Right now, the International Space Station is orbiting the Earth every 90 minutes from around 250 miles above the surface on average at a breakneck speed of 17,500 miles per hour. For more than two decades, the station has served as a microgravity research center, which scientists have used to investigate Alzheimer’s disease and cancer, study our planet from a distance, learn more about the effects of long-duration spaceflight on the human body and conduct thousands of other experiments. But the ISS won’t last forever. Stresses on the primary structure have accumulated over time, including the effects of changing temperatures as the station swings in and out of view of the sun. Last year, NASA announced that the station’s operations would end in 2030, after which it will fall into the Pacific Ocean.

Another factor that could limit the lifespan of the ISS is tensions between Russia and the other entities operating the station—which include the United States, Europe, Japan and Canada. Last April, Roscosmos, Russia’s space agency, threatened to stop cooperating with other countries on the ISS in response to Western sanctions against Russia following the country’s invasion of Ukraine. Last summer, the head of Roscosmos said the country would leave the ISS after 2024, though Reuters reported in July that Russia’s departure may come much later. Russia operates 6 of the ISS’s 17 modules, including the space station’s propulsion system. “The Russian module is designed to be an integral part of its guidance and its operations,” says Henry Hertzfeld, an expert in the economic, legal and policy issues of space at George Washington University’s Space Policy Institute. “So if they were to pull out, particularly in the short term without giving enough advance notice, that’s an issue.”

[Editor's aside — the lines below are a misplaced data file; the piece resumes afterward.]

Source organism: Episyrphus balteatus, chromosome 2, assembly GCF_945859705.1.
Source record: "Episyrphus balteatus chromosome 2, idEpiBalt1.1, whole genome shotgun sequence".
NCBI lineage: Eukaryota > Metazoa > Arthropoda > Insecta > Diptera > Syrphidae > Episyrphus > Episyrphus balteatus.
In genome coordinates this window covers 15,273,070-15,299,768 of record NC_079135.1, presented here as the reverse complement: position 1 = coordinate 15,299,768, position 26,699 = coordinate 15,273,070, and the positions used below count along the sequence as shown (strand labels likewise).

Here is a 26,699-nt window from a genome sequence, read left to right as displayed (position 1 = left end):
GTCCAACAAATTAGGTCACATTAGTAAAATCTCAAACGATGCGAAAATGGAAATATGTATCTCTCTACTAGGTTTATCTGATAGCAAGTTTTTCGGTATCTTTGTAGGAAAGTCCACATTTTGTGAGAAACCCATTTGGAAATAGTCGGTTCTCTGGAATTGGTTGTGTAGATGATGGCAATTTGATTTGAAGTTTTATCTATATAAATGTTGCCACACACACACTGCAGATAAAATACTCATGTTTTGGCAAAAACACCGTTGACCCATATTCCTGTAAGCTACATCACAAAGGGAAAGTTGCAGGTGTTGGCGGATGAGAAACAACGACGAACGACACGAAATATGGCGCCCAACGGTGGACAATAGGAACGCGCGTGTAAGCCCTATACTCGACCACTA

Alice Gorman, a space archaeologist at Flinders University in Australia, thinks the ISS could theoretically last beyond 2030 if it needed to. But NASA plans to start transitioning to commercially owned and operated space stations by the end of the decade. In 2020, the space agency awarded Axiom Space up to $140 million to make at least one module to attach to the ISS, which c ould eventually be part of a new free-flying station. Then, at the end of 2021, NASA gave Blue Origin, Nanoracks and Northrop Grumman $130 million, $160 million and $125.6 million respectively to develop designs for their own stations.